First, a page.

We have less than 2 years. 2 years to contest 10 Republican held Senate seats, and defend 7. Think it’s too early to start on this? Think again.
That plan I posted yesterday is just one part of a prescription for the party that includes a seismic shift, from being the party of here and there, to EVERYWHERE in Tennessee.
In 2006 we fielded NO candidates for State Senate in Districts 3,5,7, and 9. In districts 1,11,13,17, 23 and 31 we did field candidates, but lost, despite a hotly contested and close statewide election for US Senate, and a runaway win by Governor Bredesen. In 2008 we actually did a good deal better in terms of fielding candidates, leaving only one seat uncontested (32) and two others with no Democratic challenger (4 and 8).
On the House side, we have a lot of challenges. This year we left at least 26 seats uncontested, or with no Democrat in the race to Republicans. That’s a lot of seats left on the table. Democrats have to do better at putting people out there, even if the chances are long. If we don’t compete, we can’t win.
I want to thank those candidates who chose to contest those red seats for putting yourself out there. I’m interested in your experience, what support you received from the state and local party, and some key insights about the districts and any other information that might be helpful for a campaign in 2010. If you’re interested in making a go at it again, I’d like to know about that too.
In 2010, we may not have the benefit of a sitting Governor running for office, or a Senate campaign, but we still have to work to contest all of these seats. I understand that east Tennessee is Ruby Red. I understand that there’s a very good chance we won’t win. I also know for damn sure that if you don’t play you can’t win. Tennessee Democrats have to start working now, to be able to play everywhere.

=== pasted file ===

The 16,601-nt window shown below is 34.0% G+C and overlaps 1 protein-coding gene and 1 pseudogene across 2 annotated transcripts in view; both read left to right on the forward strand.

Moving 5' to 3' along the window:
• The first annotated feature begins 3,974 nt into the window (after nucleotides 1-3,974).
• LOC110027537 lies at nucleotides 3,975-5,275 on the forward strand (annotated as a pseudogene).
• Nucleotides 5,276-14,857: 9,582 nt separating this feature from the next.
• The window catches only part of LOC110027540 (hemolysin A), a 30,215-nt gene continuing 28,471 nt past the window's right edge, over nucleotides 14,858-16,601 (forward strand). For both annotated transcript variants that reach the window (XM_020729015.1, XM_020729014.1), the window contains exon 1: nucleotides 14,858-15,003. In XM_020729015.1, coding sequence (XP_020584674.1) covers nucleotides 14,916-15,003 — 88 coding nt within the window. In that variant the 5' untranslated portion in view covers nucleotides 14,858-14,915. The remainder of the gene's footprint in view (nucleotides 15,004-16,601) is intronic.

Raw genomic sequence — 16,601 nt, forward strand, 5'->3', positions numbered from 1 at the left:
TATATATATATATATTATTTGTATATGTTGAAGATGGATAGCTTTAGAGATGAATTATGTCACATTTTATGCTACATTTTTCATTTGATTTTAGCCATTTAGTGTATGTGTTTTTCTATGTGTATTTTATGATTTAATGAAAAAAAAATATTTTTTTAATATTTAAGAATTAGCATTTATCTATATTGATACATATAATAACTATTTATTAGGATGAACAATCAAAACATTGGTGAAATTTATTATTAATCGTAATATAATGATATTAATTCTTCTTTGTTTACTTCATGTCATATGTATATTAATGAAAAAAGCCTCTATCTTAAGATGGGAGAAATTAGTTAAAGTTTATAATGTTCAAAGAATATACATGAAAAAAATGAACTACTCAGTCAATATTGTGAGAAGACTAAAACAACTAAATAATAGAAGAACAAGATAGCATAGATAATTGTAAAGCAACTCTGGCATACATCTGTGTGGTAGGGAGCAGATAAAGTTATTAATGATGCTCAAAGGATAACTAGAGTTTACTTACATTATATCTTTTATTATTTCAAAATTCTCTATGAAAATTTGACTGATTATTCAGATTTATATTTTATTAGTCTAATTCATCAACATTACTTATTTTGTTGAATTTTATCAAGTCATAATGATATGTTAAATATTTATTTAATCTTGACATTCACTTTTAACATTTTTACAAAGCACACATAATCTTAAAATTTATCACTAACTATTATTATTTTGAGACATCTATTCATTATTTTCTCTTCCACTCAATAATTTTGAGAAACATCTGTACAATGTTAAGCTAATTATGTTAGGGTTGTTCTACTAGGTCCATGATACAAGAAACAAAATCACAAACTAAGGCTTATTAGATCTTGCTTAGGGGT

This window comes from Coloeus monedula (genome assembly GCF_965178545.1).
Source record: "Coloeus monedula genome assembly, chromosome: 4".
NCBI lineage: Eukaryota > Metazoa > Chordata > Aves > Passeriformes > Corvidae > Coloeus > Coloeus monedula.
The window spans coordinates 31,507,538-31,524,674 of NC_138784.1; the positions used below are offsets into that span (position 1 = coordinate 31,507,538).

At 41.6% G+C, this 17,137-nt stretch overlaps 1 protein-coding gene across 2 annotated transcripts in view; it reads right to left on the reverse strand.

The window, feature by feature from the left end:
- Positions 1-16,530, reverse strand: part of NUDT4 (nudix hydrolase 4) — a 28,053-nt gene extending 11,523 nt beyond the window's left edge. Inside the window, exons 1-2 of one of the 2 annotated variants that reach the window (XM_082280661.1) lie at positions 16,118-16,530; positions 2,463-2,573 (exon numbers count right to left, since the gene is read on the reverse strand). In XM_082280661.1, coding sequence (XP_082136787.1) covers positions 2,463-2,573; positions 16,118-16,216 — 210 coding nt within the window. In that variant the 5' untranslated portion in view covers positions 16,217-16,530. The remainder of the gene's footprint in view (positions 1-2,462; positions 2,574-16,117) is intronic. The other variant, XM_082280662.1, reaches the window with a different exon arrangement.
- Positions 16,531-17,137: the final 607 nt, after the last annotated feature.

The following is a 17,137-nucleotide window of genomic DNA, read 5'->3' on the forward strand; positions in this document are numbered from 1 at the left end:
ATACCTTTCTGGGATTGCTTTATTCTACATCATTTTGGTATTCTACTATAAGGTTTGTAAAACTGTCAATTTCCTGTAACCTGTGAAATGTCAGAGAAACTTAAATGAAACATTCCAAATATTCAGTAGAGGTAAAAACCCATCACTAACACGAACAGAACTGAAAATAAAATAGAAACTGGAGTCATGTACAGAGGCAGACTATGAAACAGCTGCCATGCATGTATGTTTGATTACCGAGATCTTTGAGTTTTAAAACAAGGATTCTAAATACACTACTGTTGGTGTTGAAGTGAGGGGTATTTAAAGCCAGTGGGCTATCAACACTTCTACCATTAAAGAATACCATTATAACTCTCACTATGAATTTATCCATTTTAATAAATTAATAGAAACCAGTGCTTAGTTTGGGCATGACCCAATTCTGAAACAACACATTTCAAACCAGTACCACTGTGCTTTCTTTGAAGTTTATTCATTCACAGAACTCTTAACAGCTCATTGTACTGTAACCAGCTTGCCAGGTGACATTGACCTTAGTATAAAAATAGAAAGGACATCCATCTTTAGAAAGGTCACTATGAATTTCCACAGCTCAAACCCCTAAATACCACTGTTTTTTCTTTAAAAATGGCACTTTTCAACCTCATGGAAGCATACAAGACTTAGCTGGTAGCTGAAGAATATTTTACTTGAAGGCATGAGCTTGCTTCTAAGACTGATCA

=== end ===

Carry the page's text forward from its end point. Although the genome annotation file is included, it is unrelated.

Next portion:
Believe it or not, there are Democrats in East Tennessee. State House District 2 used to be held by a Democrat, and Democrats hold House Districts 10 and 11. That may not seem like much, but it’s a start.
As red as East TN is, there have to be Democrats in City or County Government somewhere out there. These are the people who we need to approach to run first. Ultimately, this is a trust building exercise. The TNDP and County Parties have to put a good faith effort forward well in advance to convince our friends in the east of the state that they can compete and will be supported by the party at all levels. In some cases, the local party may be suffering from malaise or lack of leadership. While the State party can’t necessarily directly fix this problem, it can work to create conditions where the problem can fix itself by training up motivated and interested area Democrats.
Ultimately, that’s the root of my criticism for the TNDP. I understand that a state party can’t go into every county and make the local parties better, but it is the job of the state party to create conditions and opportunities where the local parties can make themselves better, involve more people, and ultimately play a role in bringing the party back to a majority in the state House, Senate, as well as in the local contests.
We can build a strong and inclusive party apparatus here in Tennessee. It may take a while in some areas, but if we focus on building from the ground up, we’ll build a foundation that can help turn all of Tennessee bluer. Ultimately that’s the goal of Democrats throughout the state. That’s what we should be working for.
I’m glad to see that one of the candidates for chair is thinking this way. I can’t wait to learn more of the details as of his and other candidates’ plans as we go forward.